If you don’t live the Tao, you fall into assertion or denial.
Asserting that the world is real, you are blind to its deeper reality;
denying that the world is real, you are blind to the selflessness of all things.
The more you think about these matters, the farther you are from the truth.
Step aside from all thinking, and there is nowhere you can’t go.
Returning to the root, you find the meaning;
chasing appearances, you lose there source.
At the moment of profound insight, you transcend both appearance and emptiness.
Don’t keep searching for the truth; just let go of your opinions.
For the mind in harmony with the Tao, all selfishness disappears.
With not even a trace of self-doubt, you can trust the universe completely.
All at once you are free, with nothing left to hold on to.
All is empty, brilliant, perfect in its own being.
In the world of things as they are, there is no self, no non self.
If you want to describe its essence, the best you can say is “Not-two.”
In this “Not-two” nothing is separate, and nothing in the world is excluded.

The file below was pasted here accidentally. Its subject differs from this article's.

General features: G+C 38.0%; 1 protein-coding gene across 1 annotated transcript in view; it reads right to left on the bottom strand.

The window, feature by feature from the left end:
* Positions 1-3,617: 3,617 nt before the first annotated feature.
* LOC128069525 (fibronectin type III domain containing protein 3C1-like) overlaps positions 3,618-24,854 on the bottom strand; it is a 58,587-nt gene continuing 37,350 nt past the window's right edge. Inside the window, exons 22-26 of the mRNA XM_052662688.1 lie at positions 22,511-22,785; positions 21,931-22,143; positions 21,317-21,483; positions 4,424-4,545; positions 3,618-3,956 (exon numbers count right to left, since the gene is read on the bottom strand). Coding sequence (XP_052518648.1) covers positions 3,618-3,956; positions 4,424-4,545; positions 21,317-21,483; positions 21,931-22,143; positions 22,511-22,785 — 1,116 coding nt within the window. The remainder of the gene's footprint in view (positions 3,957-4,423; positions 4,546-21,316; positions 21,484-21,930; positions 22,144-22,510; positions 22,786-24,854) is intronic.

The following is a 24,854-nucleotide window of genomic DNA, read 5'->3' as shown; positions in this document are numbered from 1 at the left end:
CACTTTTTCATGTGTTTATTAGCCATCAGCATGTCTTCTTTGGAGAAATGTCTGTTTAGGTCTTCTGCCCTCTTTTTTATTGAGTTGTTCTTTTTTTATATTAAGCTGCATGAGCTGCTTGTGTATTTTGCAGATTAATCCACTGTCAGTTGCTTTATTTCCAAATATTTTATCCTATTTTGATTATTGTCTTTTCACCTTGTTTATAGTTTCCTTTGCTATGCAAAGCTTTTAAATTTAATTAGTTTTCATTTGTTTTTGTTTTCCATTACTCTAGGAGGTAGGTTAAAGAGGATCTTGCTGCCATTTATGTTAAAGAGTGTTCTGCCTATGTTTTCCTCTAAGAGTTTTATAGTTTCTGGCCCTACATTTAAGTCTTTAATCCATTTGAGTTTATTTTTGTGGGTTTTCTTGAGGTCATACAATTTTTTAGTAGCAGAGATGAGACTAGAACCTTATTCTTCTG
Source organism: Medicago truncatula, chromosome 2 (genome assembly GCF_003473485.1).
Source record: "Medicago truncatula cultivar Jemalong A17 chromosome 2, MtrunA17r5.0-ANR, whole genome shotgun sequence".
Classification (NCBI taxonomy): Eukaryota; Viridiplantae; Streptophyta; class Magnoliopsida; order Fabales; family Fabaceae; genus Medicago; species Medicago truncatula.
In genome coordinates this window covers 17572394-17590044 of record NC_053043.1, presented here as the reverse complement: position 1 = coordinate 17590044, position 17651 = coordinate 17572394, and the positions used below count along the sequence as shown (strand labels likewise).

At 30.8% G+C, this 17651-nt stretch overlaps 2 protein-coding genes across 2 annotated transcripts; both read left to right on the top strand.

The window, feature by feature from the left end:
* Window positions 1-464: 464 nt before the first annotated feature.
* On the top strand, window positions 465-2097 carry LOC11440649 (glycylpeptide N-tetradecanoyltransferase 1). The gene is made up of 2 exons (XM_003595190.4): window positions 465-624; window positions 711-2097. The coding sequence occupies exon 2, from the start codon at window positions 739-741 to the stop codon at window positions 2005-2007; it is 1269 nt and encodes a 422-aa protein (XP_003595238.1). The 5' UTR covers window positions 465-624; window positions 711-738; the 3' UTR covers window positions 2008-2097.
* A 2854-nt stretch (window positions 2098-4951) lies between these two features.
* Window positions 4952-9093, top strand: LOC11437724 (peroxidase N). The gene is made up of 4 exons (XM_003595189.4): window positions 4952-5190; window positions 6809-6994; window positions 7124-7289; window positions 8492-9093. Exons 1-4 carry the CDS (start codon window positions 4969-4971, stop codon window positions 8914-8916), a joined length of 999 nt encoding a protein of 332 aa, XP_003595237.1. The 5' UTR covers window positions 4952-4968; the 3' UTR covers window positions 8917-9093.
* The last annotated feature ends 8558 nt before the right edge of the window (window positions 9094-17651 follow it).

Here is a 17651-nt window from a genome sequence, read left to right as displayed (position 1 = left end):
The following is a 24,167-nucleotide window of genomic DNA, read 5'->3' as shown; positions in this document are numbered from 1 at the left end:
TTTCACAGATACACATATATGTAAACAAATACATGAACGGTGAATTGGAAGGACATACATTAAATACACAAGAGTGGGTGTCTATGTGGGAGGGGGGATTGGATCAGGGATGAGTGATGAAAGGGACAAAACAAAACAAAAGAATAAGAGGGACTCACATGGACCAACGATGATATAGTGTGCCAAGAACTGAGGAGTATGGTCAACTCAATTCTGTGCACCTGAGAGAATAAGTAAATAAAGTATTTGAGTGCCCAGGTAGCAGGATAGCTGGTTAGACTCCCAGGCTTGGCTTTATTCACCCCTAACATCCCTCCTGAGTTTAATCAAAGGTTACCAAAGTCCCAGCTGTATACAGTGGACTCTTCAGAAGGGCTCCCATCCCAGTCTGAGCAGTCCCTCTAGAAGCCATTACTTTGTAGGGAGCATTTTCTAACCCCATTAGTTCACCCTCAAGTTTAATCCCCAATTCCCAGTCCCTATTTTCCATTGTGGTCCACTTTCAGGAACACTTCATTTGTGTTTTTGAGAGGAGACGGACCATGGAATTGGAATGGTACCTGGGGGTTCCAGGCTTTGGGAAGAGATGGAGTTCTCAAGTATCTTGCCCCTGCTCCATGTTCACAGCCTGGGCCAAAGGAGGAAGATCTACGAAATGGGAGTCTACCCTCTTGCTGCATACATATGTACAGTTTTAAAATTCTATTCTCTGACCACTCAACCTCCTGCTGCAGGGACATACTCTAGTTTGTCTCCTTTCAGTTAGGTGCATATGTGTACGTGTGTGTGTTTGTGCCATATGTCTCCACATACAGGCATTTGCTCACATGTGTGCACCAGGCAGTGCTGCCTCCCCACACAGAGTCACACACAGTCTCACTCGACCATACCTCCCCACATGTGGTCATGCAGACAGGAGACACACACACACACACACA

The enlightened of all times and places have entered into this truth.
In it there is no gain or loss; one instant is ten thousand years.
There is no here, no there; infinity is right before your eyes.
The tiny is as large as the vast when objective boundaries have vanished;
the vast is as small as the tiny when you don’t have external limits.
Being is an aspect of non-being; non-being is no different from being.
Until you understand this truth, you won’t see anything clearly.
One is all; all are one. When you realize this, what reason for holiness or wisdom?
The mind of absolute trust is beyond all thought, all striving,
is perfectly at peace, for in it there is no yesterday, no today, no tomorrow.